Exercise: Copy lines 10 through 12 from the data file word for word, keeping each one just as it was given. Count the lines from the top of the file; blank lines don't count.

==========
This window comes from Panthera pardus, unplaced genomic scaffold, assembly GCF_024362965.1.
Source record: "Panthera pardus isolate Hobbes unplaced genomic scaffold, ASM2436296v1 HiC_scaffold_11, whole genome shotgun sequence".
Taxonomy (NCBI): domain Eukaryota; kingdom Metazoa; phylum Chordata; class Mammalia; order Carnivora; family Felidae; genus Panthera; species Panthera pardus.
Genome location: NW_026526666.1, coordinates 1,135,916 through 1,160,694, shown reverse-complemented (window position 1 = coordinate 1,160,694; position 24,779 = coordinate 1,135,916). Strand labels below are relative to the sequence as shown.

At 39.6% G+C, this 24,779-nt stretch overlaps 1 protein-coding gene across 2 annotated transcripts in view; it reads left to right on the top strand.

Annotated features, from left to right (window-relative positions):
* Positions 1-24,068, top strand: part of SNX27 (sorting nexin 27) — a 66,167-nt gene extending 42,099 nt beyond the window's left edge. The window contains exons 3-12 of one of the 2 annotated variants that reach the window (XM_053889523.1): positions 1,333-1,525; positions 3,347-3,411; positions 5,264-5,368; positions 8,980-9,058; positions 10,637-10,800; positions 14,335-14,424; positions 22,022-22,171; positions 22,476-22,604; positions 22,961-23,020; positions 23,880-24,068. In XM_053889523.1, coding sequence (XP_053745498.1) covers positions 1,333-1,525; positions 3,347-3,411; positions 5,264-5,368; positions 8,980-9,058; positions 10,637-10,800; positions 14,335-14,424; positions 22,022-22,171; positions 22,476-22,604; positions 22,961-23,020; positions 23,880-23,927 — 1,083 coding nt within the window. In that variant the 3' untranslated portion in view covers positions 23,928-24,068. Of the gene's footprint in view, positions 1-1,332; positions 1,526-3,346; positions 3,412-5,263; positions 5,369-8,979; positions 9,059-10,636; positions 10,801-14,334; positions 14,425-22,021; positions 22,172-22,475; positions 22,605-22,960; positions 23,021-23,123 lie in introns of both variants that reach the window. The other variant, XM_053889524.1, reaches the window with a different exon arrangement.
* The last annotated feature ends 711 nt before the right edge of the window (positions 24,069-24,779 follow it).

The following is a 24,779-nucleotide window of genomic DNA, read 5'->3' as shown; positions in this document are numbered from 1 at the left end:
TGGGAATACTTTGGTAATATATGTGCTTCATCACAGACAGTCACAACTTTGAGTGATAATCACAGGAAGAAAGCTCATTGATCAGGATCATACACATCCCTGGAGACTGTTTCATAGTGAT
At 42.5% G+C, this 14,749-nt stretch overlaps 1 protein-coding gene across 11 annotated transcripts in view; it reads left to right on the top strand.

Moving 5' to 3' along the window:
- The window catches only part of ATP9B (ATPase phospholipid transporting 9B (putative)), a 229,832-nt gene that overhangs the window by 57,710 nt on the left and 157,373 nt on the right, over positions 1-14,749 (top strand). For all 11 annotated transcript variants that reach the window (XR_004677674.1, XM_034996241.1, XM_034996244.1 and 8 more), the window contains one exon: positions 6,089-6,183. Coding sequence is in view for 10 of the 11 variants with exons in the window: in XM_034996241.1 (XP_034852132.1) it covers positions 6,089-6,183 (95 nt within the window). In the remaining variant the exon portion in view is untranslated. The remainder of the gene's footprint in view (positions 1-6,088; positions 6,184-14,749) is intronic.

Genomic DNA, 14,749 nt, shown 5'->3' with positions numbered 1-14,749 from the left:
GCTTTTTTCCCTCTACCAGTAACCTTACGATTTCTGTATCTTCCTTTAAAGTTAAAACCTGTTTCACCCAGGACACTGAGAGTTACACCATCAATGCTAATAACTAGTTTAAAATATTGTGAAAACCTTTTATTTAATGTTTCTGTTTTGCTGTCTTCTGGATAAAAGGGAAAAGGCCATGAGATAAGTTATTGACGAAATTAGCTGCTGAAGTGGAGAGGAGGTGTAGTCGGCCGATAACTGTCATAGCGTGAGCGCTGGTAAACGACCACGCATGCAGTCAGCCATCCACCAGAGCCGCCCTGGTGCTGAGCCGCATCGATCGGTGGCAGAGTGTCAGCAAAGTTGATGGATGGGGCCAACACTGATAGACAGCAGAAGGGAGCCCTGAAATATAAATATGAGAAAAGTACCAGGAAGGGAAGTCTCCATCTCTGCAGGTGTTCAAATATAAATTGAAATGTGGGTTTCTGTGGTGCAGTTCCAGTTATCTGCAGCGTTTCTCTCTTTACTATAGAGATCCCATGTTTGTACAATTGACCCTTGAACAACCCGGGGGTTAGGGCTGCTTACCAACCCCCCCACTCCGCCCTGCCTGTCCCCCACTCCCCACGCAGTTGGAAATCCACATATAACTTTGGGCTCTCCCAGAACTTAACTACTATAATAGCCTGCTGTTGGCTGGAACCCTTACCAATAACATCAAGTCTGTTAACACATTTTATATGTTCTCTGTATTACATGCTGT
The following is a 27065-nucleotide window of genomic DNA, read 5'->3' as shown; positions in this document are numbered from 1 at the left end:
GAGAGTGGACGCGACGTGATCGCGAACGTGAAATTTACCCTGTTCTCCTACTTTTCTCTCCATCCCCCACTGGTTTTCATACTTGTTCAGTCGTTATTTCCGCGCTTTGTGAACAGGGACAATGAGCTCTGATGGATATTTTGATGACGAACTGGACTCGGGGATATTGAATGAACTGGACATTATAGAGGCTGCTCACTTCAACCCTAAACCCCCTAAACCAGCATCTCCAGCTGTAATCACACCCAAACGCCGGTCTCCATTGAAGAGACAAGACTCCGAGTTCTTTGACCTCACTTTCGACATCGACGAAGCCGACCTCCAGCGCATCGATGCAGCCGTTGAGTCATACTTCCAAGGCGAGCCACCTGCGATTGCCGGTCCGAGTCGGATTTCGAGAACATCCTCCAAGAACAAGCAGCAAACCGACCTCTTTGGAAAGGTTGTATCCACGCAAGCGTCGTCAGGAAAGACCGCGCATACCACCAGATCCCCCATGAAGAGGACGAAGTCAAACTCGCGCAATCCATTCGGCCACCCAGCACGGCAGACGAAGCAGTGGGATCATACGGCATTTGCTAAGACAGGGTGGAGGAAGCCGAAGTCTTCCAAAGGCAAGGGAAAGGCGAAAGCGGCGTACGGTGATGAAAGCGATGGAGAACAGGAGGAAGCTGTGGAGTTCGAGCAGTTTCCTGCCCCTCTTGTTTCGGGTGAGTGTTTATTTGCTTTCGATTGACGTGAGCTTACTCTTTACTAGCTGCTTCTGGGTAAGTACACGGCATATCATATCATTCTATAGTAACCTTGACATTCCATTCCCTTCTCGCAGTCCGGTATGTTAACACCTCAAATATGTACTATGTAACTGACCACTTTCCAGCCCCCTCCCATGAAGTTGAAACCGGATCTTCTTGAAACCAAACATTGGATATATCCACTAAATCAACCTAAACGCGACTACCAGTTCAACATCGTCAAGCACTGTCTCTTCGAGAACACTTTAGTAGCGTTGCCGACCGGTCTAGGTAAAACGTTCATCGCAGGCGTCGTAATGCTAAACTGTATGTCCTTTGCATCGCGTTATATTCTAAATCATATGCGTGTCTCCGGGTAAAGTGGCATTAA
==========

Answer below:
TGGGAATACTTTGGTAATATATGTGCTTCATCACAGACAGTCACAACTTTGAGTGATAATCACAGGAAGAAAGCTCATTGATCAGGATCATACACATCCCTGGAGACTGTTTCATAGTGAT
At 42.5% G+C, this 14,749-nt stretch overlaps 1 protein-coding gene across 11 annotated transcripts in view; it reads left to right on the top strand.

Moving 5' to 3' along the window: